Uganda’s President Yoweri Museveni, has said that there is no need to impose a lockdown in Ebola-prone areas in the central region saying the country had the capacity to contain the outbreak.
Ebola is spread through contact with an infected person or parts contaminated with human feces and not in the air.
“We decided that we shall not have lockdowns. It is not necessary. Government has capacity to control this outbreak as we have done before. There is no need for anxiety, no restrictions of movements, closure of schools, places of worships, markets as of now,” Museveni said.
The country’s medical workers union earlier called for the affected area to be quarantined to stop further spread of hemorrhagic fever.
Authorities in the East African nation declared an outbreak in the central district of Mubende last week after the country reported its first fatality from the virus since 2019.
This is the fourth time that Ebola has broken out in Uganda. He said health experts who previously dealt with Ebola outbreaks have been sent to the affected area. Currently it takes 24 hours for samples to be tested and lab results to be issued.
The caseload stood at 24 with five confirmed deaths, Museveni told a televised press briefing. Some 19 people classified as probable cases had also died, he added, explaining that they were buried before they could be tested for infection.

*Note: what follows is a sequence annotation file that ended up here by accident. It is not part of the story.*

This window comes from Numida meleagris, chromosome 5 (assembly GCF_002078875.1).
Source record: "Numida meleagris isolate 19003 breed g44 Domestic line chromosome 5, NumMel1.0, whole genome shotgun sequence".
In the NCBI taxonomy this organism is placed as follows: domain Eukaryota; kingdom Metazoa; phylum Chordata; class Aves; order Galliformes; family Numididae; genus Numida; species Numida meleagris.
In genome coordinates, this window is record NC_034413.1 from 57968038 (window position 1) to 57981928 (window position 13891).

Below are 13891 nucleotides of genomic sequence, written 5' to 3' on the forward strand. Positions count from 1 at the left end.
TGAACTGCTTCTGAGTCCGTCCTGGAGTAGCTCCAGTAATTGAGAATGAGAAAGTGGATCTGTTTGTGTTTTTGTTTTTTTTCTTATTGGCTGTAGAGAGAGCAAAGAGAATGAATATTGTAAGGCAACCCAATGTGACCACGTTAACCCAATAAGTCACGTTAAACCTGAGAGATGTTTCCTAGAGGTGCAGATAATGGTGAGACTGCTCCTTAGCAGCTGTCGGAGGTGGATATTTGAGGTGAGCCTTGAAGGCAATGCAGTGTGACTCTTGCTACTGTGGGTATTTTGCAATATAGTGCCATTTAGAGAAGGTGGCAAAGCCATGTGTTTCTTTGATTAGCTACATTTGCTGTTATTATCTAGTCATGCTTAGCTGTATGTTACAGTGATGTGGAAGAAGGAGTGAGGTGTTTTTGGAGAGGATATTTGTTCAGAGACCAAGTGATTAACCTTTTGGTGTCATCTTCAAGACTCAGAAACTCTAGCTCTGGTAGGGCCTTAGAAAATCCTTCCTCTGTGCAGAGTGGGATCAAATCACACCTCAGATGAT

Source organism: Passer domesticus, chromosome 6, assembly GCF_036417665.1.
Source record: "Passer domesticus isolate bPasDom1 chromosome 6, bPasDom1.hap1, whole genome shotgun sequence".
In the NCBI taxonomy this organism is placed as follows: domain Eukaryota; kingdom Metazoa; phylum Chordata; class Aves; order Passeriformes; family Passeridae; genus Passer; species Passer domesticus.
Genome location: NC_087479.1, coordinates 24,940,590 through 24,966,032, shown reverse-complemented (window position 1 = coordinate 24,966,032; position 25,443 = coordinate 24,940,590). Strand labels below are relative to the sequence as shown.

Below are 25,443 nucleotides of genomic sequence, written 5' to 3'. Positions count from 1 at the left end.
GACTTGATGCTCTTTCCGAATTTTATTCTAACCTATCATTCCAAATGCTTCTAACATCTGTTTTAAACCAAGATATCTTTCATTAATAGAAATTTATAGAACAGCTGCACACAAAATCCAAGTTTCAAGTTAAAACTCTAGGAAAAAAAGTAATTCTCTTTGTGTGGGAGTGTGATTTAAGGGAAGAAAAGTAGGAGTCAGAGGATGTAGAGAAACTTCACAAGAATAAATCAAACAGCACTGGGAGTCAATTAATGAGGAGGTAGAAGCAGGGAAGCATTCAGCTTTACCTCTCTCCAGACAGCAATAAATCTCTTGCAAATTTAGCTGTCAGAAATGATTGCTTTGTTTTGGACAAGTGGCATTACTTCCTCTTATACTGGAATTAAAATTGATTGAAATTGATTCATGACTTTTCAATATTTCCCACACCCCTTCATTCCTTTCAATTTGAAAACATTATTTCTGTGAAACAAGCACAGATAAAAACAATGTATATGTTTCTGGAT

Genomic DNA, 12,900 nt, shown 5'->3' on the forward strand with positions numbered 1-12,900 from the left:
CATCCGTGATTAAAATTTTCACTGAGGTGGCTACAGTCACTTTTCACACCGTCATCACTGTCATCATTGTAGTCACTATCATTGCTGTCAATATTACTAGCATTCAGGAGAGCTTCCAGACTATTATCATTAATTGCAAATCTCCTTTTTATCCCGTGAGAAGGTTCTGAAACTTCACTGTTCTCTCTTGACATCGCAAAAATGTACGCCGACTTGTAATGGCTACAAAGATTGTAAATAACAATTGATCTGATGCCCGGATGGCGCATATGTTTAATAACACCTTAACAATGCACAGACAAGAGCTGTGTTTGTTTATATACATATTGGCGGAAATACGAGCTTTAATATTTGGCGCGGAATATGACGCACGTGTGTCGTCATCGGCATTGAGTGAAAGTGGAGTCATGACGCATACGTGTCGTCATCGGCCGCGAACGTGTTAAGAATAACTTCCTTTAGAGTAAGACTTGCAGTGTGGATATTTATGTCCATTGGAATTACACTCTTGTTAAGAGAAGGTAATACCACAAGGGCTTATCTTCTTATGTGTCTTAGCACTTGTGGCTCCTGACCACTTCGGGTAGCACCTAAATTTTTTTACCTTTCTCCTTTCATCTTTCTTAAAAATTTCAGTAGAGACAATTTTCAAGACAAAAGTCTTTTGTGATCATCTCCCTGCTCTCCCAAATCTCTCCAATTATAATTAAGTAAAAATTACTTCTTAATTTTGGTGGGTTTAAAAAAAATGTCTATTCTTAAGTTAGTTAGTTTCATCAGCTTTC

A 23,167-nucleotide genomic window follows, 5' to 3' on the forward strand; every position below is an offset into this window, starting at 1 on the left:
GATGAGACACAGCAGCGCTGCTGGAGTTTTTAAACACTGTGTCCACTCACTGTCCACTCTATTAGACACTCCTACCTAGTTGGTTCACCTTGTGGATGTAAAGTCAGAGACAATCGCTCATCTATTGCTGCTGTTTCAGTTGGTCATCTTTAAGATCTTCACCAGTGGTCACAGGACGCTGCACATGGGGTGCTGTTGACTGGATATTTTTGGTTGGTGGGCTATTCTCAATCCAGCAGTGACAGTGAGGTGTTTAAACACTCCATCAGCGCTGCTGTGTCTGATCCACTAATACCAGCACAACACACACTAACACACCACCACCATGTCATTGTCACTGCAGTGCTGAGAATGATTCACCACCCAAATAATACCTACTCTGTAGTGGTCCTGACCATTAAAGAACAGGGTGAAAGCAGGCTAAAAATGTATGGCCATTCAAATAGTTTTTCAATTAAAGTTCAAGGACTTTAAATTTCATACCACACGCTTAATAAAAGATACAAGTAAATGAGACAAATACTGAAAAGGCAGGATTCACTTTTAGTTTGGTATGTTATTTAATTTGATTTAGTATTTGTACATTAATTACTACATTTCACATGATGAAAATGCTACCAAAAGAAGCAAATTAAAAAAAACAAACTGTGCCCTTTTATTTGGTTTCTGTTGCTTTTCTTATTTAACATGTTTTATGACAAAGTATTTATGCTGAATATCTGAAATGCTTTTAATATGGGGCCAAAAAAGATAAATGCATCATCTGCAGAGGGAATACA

Ebola is an often-fatal viral haemorrhagic fever. The disease is named after a river in Democratic Republic of Congo (DRC) where it was discovered in 1976. Human transmission is through body fluids, with the main symptoms being fever, vomiting, bleeding and diarrhoea. Outbreaks are difficult to contain, especially in urban environments. People who are infected do not become contagious until symptoms appear, which is after an incubation period of between two and 21 days.
Six health workers were receiving treatment after testing positive for Ebola following exposure to the first victim, Museveni said. At present there is no licensed medication to prevent or treat Ebola, although a range of experimental drugs are in development.
Uganda, which shares a porous border with the DRC, has experienced several Ebola outbreaks, most recently in 2019 when at least five people died. The DRC on Tuesday declared an end to an Ebola virus outbreak that emerged in eastern North Kivu province six weeks ago. Only one case of the virus had been confirmed, according to the World Health Organization, making the DRC’s Ebola outbreak its “least catastrophic”.
The President said the government will open a laboratory in the district headquarters of Mubende, the epicenter of the outbreak, to speed up the processing of samples.
A total of 24 people have been confirmed to be infected with the virus in the country, five of them have died since the outbreak of the disease last week.
The worst epidemic in West Africa between 2013 and 2016 killed more than 11,300 alone. The DRC has had more than a dozen epidemics, the deadliest killing 2,280 people in 2020.